Remember my post describing what’s in the RAW file vs the sensor? I recommend you to read it before proceeding.
Last week I updated to the latest and greatest Capture One release, 7.1. Business went as usual, until last Sunday, when I faced a big surprise. I was processing files from the morning shoot, and wanted to check how different cropping looks on an image, so activated the crop tool. What I saw is depicted below.
Note the gray border around the image. This shows that the image is cropped, although I didn’t crop it at all at this point. You can even move the crop border to include these border areas! In this example I got a 5843 x 3867 image instead of the 5760 x 3840 default crop. That’s 2.1% more image data.
There’s a limitation, however. I was only able to produce this extra data with lenses having a lens correction profile. I suspect this “feature” is a leftover from distortion correction, and is available in cases where the correction doesn’t eat up the entire border around the default crop. Even pulling the Distortion slider to the left removes those extra pixels.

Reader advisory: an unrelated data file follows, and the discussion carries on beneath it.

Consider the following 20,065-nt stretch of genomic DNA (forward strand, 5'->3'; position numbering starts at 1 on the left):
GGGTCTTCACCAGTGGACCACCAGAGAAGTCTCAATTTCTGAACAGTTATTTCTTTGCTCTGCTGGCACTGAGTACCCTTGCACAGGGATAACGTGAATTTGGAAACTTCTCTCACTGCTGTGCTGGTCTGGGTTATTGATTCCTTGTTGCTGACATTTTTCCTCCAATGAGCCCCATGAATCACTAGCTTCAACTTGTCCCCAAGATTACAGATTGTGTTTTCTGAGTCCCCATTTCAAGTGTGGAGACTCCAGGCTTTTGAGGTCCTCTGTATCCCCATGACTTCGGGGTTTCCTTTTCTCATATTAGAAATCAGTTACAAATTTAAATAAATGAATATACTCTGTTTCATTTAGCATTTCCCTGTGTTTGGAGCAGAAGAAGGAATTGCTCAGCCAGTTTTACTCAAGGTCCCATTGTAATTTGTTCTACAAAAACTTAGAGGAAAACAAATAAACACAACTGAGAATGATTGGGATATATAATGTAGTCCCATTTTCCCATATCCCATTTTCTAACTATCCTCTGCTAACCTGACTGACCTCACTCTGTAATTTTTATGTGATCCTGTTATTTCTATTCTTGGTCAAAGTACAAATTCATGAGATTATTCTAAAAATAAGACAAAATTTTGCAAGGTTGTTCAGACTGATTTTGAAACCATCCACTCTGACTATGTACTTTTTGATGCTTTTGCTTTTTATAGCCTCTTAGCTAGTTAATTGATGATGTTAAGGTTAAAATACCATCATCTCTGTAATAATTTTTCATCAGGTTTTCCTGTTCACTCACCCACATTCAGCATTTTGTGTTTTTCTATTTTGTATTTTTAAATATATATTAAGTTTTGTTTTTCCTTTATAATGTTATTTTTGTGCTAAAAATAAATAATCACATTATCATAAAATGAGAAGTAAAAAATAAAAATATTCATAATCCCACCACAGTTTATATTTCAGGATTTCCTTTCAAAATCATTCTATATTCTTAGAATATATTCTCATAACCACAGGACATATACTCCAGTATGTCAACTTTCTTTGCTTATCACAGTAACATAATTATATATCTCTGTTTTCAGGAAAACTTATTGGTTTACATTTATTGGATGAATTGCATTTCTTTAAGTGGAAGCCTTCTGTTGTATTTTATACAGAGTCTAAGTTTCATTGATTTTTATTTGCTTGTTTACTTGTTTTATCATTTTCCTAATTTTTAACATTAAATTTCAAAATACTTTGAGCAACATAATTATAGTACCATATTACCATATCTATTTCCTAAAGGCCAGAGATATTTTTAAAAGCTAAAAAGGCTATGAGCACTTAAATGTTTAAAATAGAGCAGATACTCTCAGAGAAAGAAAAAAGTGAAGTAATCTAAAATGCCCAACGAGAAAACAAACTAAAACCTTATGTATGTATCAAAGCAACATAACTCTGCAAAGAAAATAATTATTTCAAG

C1 3.x had a similar feature when I was able to extract more pixels than with other converters. Nowadays you can always get those pixels using dcraw, but I avoid using that for anything except research – commercial converters are that much better.
I hope this isn’t treated as a bug by Phase One, and I would like to see this feature in upcoming releases. After all, default crop is just that: default crop. If one can extract more pixels with less waste, then it’s a good thing.
Following Jeppe’s comment I examined the situation a bit deeper by closely watching border pixels while modifying distortion correction amount. Jeppe’s right, you don’t get pixels outside of the default crop. Here’s an illustration on what happens:
Gray is the original image, blue what you get after distortion correction. And what I see is the ability to increase the crop from the original image size to recap some of those pixels otherwise would be lost to distortion correction (green). Am I right, Jeppe? Anyway, it’s a nice touch as you have the option to retain more image data.